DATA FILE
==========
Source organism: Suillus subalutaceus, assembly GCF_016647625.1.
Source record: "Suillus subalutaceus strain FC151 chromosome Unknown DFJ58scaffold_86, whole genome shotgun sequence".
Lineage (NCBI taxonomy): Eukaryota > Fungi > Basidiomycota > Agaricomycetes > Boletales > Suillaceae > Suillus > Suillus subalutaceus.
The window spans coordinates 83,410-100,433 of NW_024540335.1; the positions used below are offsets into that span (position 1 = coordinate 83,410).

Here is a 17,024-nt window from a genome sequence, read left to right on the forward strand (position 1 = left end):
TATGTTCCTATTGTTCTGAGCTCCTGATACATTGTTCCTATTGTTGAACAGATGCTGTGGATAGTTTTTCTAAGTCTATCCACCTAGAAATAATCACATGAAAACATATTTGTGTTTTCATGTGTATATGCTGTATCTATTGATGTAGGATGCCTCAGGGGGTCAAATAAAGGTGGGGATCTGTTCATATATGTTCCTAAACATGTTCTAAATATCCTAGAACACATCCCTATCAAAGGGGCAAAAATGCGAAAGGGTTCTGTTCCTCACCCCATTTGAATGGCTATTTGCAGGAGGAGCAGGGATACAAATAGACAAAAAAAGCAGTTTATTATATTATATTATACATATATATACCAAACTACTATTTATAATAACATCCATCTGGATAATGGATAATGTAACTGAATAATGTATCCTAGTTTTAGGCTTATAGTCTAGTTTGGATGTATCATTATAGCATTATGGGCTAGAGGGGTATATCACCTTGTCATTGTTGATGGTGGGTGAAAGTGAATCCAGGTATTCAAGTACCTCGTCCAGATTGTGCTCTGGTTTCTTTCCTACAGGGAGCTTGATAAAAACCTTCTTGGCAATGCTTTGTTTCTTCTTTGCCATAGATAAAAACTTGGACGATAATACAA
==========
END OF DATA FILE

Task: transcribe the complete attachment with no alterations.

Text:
Source organism: Suillus subalutaceus, assembly GCF_016647625.1.
Source record: "Suillus subalutaceus strain FC151 chromosome Unknown DFJ58scaffold_86, whole genome shotgun sequence".
Lineage (NCBI taxonomy): Eukaryota > Fungi > Basidiomycota > Agaricomycetes > Boletales > Suillaceae > Suillus > Suillus subalutaceus.
The window spans coordinates 83,410-100,433 of NW_024540335.1; the positions used below are offsets into that span (position 1 = coordinate 83,410).

Here is a 17,024-nt window from a genome sequence, read left to right on the forward strand (position 1 = left end):
TATGTTCCTATTGTTCTGAGCTCCTGATACATTGTTCCTATTGTTGAACAGATGCTGTGGATAGTTTTTCTAAGTCTATCCACCTAGAAATAATCACATGAAAACATATTTGTGTTTTCATGTGTATATGCTGTATCTATTGATGTAGGATGCCTCAGGGGGTCAAATAAAGGTGGGGATCTGTTCATATATGTTCCTAAACATGTTCTAAATATCCTAGAACACATCCCTATCAAAGGGGCAAAAATGCGAAAGGGTTCTGTTCCTCACCCCATTTGAATGGCTATTTGCAGGAGGAGCAGGGATACAAATAGACAAAAAAAGCAGTTTATTATATTATATTATACATATATATACCAAACTACTATTTATAATAACATCCATCTGGATAATGGATAATGTAACTGAATAATGTATCCTAGTTTTAGGCTTATAGTCTAGTTTGGATGTATCATTATAGCATTATGGGCTAGAGGGGTATATCACCTTGTCATTGTTGATGGTGGGTGAAAGTGAATCCAGGTATTCAAGTACCTCGTCCAGATTGTGCTCTGGTTTCTTTCCTACAGGGAGCTTGATAAAAACCTTCTTGGCAATGCTTTGTTTCTTCTTTGCCATAGATAAAAACTTGGACGATAATACAA